Florence 1474 – 1515
Cain killing Abel
[Caino uccide Abele] c.1510-15
oil on wood panel
56.2 (h) x 68.2 (w) cm Accademia Carrara, Bergamo
Bequest of Giovanni Morelli 1891
The classic subject of the panel, of brotherly rivalry taken to extremes, is taken from the Old Testament (Genesis 4:1–12). The sons of Adam and Eve, Cain and Abel had made offerings to God. Because God favoured Abel’s offering, Cain was provoked to attack his brother. At the front of the painting, a dark complexioned Cain is about to kill the fair Abel with a brutal club. To the right, God appears from the heavens, questions Cain and banishes him, ordering that the earth should no longer respond to him. The image of a peasant struggling to move his stubborn oxen may allude to Cain’s fate. The funeral of Abel is taking place in the middle ground where his body is carried to a sepulchre cut into the hillside. The way in which the funeral is represented suggests a parallel with the entombment of Christ, a typological comparison between the Old and New Testaments. The two crows are omens of conflict and death: one squawks at Cain as if to protest his action; the other delves into his basket of provisions.
It is only in recent years that this panel has been attributed to Albertinelli: when Giovanni Morelli bought it for his cousin, Giovanni Melli, in 1871 he believed it to be a work by Francesco Bacchiacca. In fact the Bergamo panel belongs to a group by Albertinelli, a Genesis cycle of three paintings of the same style and dimensions. One, in the Courtauld Gallery, London, represents episodes of the Creation story. Another panel, depicting the Expulsion of Adam and Eve from Paradise, is in the Strossmayer Gallery, Zagreb. Morelli advised the founder of the gallery, Bishop Josip Juraj Strossmayer, on this acquisition seemingly without realising that it belonged to the same cycle as his own painting. It has been suggested that the panels had their origin in the cycle of ‘tre storiette’ [three little stories] that Giorgio Vasari describes as by Albertinelli in the house of the banker Giovan Maria Benintendi, whose house in Florence also contained works by Pontormo, Franciabigio, Bacchiacca and other Florentine Mannerist artists, often in narrative cycles.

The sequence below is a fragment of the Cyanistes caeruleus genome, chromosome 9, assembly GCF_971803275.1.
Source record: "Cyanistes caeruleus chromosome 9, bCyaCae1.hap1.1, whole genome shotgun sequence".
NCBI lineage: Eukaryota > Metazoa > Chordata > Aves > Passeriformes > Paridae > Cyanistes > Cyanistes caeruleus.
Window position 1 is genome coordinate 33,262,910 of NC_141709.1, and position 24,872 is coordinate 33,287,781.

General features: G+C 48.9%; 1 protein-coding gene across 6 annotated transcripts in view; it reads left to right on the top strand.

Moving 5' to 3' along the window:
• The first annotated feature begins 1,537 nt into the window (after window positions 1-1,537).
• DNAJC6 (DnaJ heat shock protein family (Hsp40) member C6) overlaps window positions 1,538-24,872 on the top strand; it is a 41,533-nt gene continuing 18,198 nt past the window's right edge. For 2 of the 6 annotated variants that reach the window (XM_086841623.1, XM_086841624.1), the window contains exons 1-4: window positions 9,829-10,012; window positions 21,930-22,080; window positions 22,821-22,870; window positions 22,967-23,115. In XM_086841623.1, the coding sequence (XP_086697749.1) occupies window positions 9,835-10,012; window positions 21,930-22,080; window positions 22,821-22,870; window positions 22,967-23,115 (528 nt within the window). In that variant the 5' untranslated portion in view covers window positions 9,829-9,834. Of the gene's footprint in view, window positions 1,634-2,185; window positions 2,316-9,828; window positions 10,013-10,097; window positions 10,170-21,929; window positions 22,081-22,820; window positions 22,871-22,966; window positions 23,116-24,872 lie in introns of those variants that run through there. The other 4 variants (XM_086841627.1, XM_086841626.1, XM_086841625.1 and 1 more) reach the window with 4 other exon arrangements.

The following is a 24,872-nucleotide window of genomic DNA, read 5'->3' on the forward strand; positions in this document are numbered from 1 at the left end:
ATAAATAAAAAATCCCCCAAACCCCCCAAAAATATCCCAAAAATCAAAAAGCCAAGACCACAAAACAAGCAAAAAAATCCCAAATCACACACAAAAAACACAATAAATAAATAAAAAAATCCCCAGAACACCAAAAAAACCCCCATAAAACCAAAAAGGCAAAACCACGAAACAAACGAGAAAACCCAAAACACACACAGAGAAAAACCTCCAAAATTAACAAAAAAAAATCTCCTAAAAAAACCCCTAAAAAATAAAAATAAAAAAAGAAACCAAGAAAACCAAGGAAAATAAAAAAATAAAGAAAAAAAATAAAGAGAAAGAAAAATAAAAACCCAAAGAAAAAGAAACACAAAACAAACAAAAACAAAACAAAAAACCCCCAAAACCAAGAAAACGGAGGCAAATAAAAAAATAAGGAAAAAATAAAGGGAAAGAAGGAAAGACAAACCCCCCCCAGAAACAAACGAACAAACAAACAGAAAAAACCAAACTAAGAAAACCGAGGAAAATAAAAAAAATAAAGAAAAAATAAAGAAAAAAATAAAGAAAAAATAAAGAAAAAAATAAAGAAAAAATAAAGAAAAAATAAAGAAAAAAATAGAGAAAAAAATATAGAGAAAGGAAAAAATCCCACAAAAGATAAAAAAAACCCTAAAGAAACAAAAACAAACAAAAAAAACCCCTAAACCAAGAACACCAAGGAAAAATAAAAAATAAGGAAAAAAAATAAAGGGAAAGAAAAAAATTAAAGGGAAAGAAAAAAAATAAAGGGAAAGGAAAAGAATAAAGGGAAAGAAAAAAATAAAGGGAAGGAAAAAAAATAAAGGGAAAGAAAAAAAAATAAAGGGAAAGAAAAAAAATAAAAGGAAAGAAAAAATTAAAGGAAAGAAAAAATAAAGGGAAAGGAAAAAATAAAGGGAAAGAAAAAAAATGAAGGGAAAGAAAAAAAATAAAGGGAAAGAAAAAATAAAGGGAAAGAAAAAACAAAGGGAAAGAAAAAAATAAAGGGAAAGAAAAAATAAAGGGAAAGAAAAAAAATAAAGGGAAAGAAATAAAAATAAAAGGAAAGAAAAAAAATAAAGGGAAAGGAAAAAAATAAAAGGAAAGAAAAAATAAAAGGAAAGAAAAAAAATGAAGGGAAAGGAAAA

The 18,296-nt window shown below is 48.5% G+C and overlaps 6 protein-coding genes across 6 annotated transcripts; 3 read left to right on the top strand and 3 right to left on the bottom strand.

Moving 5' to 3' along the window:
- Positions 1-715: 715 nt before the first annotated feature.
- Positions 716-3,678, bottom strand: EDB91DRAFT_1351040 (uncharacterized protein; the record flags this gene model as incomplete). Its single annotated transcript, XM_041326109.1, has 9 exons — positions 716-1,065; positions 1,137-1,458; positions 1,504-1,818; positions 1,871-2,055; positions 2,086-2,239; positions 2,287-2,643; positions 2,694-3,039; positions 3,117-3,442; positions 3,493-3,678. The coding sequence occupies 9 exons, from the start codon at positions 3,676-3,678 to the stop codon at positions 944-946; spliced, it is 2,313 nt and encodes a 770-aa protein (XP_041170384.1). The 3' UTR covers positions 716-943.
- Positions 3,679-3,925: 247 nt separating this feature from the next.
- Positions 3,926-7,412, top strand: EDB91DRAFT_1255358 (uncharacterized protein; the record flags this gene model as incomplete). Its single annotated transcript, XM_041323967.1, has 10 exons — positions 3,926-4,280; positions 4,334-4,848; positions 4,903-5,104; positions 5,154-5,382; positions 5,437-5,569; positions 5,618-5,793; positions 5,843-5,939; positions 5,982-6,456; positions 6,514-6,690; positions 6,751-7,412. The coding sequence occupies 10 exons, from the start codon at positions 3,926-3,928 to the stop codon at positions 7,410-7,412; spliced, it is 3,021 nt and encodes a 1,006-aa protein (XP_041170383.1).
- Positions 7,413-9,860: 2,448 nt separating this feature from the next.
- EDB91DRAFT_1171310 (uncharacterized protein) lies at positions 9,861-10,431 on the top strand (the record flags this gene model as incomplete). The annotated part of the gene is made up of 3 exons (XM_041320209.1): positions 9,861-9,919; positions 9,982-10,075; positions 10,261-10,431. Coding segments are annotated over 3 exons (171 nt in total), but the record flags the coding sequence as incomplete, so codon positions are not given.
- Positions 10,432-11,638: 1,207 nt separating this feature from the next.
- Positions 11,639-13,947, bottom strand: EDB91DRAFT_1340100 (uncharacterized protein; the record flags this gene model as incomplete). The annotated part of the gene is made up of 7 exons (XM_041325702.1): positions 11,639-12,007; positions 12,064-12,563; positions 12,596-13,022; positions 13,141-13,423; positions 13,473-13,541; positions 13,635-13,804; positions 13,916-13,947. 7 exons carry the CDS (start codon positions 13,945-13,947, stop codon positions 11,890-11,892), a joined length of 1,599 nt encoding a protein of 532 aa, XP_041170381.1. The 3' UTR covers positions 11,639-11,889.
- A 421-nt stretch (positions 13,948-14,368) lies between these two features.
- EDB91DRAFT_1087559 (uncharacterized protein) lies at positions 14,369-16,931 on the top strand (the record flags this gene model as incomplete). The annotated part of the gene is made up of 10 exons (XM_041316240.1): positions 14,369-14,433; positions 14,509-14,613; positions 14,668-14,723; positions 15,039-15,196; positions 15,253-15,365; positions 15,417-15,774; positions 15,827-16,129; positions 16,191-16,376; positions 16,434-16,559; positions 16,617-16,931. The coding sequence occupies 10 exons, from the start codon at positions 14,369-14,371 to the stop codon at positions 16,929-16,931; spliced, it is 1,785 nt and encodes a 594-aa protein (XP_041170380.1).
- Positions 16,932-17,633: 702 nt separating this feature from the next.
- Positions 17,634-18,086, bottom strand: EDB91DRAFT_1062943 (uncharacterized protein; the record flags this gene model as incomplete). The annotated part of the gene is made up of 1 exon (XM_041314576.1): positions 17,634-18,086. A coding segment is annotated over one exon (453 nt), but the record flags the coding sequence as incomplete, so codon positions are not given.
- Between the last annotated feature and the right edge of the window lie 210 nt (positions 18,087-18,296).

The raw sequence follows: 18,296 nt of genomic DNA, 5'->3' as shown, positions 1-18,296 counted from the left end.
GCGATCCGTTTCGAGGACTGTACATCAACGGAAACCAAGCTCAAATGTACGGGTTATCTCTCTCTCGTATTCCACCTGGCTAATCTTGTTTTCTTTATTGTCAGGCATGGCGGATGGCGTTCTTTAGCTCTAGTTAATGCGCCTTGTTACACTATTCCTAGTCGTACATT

A skilled restoration and repainting in the upper left of the Bergamo panel is the outcome of an early act of vandalism in which a section of the composition was cut out for sale. The date of the restoration is not known, but presumably it was before Morelli made the acquisition. He writes of attempting to remove some greasy discolouring from the surface, and that in the hands of his restorer, Luigi Cavenaghi, the work would become ‘a pearl’. If the cut-out section, now in the Fogg Museum, Havard, were to be placed alongside the Bergamo panel, the narrative cycle of Cain and Abel would be complete. Titled The sacrifice and Cain and Abel, it shows the brothers making their offerings to God, with a ray from heaven lighting Abel’s sacrifice while Cain’s is reduced to black smoke.
 Ludovico Borgo, ‘Mariotto Albertinelli’s smaller paintings after 1512’, Burlington Magazine, vol. 116, 1974, pp. 245–50; Federico Zeri and Francesco Rossi, La raccolta Morelli nell’Accademia Carrara, Bergamo: Amilcare Pizzi, 1986, pp. 114–17.
 Francesco Bacchiacca (1494–1557). See Morelli’s letter to his cousin, in Jaynie Anderson, Collecting, connoisseurship and the art market in Risorgimento Italy. Giovanni Morelli’s letters to Giovanni Melli and Pietro Zavaritt (1866–1872), Venice: Istituto Veneto di Scienze, Lettere ed Arti, 1999, pp. 116–17.
 Anderson, p. 43.
 Giorgio Vasari, Le vite de più eccellenti pittori, scultore, e architetti, Florence: Torrentino, 1550, p. 109.
 Anderson, pp. 116–19.
 See Jaynie Anderson, ‘Love and devotion in daily life in Renaissance Italy’, supra, p. 62, illus.